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"Sama Guitare" from Desert Blues 2 (artist: El Hadj N'Diaye)
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Desert Blues 2 (artist: El Hadj N'Diaye)
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Desert in a Box Captures the Tenacity of the Sahara

Double CD and Book—Desert Blues 2—Released on Network

"Anyone who isn't utterly captivated by the music of this 2 1/2-hour trancelike journey needs to get their ears checked"--Berliner Morgenpost

For seven thousand years, nomadic peoples have lived in and roamed the Sahara Desert in search of better living conditions. They search for a fertile oasis, the only beacon of hope for areas completely devoid of life. Since rain may visit the wettest areas of the desert twice in one week and then hide away for years, a traveler could drive over 100 miles per hour for three days straight without seeing any vegetation or animal life in the largest desert in the world, one that covers a third of the African continent, an area roughly the size of the United States.

For inhabitants of Bahr bela ma (Arabic for ‘ocean without water’), every aspect of life has formed around the continual search for this precious land of life and fertility, their refuge and source of hope. While traveling, traditional bards may carry small instruments like guitars or ngoni’s, on which, like the great American blues masters, they sing of life's tribulations, of survival in the midst of adverse conditions. They carry the tunes with an emotive voice, the kind that is so beautiful and heartfelt that they turn persistent longing into perpetual serenity.

In 1996, Network ( captured these rich North African ballads by gathering them on an incredibly well received two-CD compilation. Ambiances du Sahara: Desert Blues sold in excess of 100,000 copies, as well as winning the German Phonographic Critics Prize and entering second place before remaining in World Music Charts Europe for three months.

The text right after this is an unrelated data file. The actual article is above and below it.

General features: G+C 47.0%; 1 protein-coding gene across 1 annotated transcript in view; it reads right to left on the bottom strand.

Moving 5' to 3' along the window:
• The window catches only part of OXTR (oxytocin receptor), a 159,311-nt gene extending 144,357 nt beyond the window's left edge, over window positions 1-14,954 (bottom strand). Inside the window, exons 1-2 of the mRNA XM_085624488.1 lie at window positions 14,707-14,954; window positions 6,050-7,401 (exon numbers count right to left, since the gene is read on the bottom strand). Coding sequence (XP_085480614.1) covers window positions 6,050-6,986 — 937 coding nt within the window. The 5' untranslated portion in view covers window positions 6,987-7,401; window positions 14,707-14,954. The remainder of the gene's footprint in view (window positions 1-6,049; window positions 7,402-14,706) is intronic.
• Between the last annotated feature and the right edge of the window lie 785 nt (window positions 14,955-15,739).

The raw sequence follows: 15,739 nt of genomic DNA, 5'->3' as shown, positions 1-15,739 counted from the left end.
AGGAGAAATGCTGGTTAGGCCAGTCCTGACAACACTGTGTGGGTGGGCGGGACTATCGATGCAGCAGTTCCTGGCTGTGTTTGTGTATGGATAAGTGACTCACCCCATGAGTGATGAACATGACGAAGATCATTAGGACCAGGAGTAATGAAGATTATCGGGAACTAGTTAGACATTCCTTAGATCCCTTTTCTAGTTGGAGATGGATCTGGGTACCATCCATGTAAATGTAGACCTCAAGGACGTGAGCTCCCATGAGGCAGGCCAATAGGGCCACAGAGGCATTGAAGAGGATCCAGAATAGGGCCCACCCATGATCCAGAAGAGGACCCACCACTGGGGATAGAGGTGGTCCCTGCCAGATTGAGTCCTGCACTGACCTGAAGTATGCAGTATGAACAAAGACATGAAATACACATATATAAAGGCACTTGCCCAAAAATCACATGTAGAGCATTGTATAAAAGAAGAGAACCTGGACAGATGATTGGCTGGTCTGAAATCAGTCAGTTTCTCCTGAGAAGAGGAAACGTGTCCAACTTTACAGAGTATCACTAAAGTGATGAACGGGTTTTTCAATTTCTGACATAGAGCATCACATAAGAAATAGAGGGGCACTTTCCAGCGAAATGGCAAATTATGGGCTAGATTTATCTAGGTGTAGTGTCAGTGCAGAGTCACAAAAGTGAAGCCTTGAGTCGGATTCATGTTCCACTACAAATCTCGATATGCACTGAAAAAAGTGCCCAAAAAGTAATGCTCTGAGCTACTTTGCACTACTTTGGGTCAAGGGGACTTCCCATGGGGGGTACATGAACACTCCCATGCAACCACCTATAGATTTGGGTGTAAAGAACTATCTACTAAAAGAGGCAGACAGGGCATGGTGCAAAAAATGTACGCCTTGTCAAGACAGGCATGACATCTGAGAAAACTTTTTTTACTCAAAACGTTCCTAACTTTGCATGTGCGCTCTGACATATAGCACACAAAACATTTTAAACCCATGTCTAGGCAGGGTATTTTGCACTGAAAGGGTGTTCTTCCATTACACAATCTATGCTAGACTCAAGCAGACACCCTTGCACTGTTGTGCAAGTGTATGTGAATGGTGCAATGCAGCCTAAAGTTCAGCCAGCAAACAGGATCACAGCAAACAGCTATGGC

As numerous distributors and record shops have urged a follow-up, Network's Christian Scholze and Jean Trouillet spent two years intensively collecting, listening, experimenting, and compiling languid guitar music of twenty-nine artists from eleven North African countries. On January 9, 2003, Network (distributed by Harmonia Mundi USA) will release the long-awaited follow-up double album, Rêves d'oasis: Desert Blues 2. The selection of twenty-six tracks covers a broad spectrum from the traditional to the contemporary, featuring encounters between musicians of different cultures.

Artists like Boubacar Traoré, Cheb Mami, and Grand Papa Diabaté guide the listener through the plains of the Sahel to the sub-tropical forests of Guinea. The lyrics, accompanied by native instruments like the kora, Guinean 'national guitar,' balaphon, and djembe, disclose universal desires for love, peace, and freedom. Just listen to the words of Rokia Traoré: "I will share the joys of life with you/ But happiness cannot prevent pain/ close to you, I will share your sorrows… I will overcome all obstacles to be close to my beloved."